Painting pays tribute to service dogs
BY ERIN WALDNER
Published: 19 March 2012 05:13 PM
When Mickey Harris was asked if he would paint a tribute to search-and-rescue, police and military dogs, he hesitated.
“I knew I was going to get emotional about it,” he said.
Harris has a soft spot for dogs, having 16 of them at home. He has lost some of his dogs over the years, including one just three months ago.
But with his wife’s encouragement, he accepted the commission. He is glad he did, despite having shed a few tears in the process.
“I’ve learned a lot, what these dogs do,” Harris said Monday. “The learning experience was well worth the tears.”
Harris, 55, is a internationally-known airbrush artist based in Tennessee. He has been at an auto body repair shop in Banning, since March 11 air-brushing this tribute.
His canvas is a 19-foot-long ambulance that will be taken to various events to build awareness about the important role played by search-and-rescue, police and military dogs.
A nonprofit organization in the San Francisco Bay area, commissioned Harris for the project.
When Harris learned how much it would cost to send the ambulance to Tennessee, he told the folks at the organization that if they could get it to Banning, he knew a place he could do it.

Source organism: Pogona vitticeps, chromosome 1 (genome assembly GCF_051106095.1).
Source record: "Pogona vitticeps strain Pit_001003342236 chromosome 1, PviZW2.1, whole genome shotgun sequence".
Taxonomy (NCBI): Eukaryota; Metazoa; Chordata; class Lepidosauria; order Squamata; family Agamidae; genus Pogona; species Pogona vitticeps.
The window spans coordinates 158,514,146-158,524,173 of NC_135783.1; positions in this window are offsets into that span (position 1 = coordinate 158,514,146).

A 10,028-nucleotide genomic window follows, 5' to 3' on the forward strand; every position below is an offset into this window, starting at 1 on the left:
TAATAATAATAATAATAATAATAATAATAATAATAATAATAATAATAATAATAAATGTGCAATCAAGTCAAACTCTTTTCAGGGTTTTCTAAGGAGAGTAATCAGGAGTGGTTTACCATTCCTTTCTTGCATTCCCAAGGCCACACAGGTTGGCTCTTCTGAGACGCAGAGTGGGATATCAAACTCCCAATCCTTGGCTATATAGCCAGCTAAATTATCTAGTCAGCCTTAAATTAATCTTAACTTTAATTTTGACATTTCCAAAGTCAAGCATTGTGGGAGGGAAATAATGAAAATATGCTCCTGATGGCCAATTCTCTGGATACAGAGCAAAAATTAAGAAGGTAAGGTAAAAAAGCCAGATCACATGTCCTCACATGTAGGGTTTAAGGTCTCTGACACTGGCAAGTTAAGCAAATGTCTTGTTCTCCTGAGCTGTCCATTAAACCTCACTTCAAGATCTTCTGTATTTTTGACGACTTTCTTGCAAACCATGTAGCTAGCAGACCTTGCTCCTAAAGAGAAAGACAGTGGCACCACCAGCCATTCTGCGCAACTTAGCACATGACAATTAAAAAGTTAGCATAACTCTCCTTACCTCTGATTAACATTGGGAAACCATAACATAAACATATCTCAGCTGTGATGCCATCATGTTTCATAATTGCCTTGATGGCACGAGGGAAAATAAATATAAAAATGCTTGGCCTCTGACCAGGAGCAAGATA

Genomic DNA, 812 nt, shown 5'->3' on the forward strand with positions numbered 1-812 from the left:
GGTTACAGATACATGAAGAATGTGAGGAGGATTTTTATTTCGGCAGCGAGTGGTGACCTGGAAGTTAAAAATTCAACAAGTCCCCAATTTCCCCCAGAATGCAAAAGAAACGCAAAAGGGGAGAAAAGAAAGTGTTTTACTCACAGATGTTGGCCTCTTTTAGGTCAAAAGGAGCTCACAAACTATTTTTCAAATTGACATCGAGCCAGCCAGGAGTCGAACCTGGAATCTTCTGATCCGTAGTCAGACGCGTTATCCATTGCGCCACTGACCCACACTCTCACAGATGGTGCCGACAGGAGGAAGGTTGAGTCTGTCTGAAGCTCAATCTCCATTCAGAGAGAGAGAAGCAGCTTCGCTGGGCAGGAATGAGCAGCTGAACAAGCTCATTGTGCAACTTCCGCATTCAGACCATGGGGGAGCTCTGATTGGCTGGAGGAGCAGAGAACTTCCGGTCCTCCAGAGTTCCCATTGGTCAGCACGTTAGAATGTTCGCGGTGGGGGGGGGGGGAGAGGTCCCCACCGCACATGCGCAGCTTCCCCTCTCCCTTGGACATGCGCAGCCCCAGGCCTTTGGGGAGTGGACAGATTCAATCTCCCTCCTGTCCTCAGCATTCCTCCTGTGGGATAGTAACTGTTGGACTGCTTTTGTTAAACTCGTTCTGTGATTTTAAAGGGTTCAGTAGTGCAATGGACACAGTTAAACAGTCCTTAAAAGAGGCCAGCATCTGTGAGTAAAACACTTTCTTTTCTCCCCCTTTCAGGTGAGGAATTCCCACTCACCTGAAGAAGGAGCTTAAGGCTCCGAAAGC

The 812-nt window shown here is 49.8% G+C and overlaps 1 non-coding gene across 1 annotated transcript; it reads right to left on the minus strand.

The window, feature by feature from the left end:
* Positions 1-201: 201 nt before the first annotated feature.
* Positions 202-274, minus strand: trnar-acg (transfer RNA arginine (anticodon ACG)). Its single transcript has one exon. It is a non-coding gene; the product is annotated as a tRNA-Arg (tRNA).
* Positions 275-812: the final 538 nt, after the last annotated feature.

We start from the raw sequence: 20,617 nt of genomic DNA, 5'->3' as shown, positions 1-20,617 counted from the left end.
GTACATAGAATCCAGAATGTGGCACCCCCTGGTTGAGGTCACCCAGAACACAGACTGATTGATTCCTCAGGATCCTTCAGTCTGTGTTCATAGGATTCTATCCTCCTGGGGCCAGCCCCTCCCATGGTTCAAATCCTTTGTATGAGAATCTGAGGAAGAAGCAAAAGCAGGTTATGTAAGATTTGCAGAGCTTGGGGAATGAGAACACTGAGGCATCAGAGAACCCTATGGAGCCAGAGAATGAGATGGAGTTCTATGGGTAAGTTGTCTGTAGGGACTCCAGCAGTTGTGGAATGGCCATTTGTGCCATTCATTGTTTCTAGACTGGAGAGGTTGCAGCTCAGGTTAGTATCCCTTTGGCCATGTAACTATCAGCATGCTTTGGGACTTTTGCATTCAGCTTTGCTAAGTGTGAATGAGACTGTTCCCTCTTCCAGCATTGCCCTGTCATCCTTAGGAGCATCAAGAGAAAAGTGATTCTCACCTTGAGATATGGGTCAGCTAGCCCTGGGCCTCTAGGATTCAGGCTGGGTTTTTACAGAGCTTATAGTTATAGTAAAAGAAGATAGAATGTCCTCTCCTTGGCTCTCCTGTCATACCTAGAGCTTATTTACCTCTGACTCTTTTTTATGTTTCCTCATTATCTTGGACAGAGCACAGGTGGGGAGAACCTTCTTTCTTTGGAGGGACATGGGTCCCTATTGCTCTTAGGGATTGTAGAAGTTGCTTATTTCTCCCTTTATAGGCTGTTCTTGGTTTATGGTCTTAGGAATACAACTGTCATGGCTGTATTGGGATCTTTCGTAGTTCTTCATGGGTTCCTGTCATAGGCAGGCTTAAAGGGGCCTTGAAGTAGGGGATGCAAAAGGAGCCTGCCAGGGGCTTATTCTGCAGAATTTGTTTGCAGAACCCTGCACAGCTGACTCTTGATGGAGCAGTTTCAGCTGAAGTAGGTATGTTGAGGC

Harris said the owners have practically shut the shop to accommodate him and help with the work. To meet the Friday deadline the guys have been working 16-hour days or longer.
The artwork on the ambulance illustrates what these dogs are capable of doing. One picture shows a dog peering over the side of a boat into a body of water. Harris said dogs are able to smell a drowning victim through water.
The other side of the van shows a military dog lying by a service member’s casket, a scene taken from real life. During a 2011 memorial for a Navy SEAL killed in action, the man’s dog refused to leave the side of the casket.
Harris was disgusted to learn military dogs are classified as equipment. He hopes this tribute vehicle encourages people to lobby for a re-classification.
One of the dogs in the artwork, Dakota, helped look for the remains of the astronauts killed in the Columbia Space Shuttle disaster in 2003. Dakota is now 15-years-old. (*Update - Dakota passed way in June of 2012)
Harris has incorporated angels into the tribute. He also shows the spirit of his dog, the one who recently died, comforting the military dog lying by the Navy SEAL's casket.
“I’m a believer that dogs have souls,” Harris said.
The tribute vehicle will be on display at Banning City Hall, 99 E. Ramsey St., on Friday afternoon.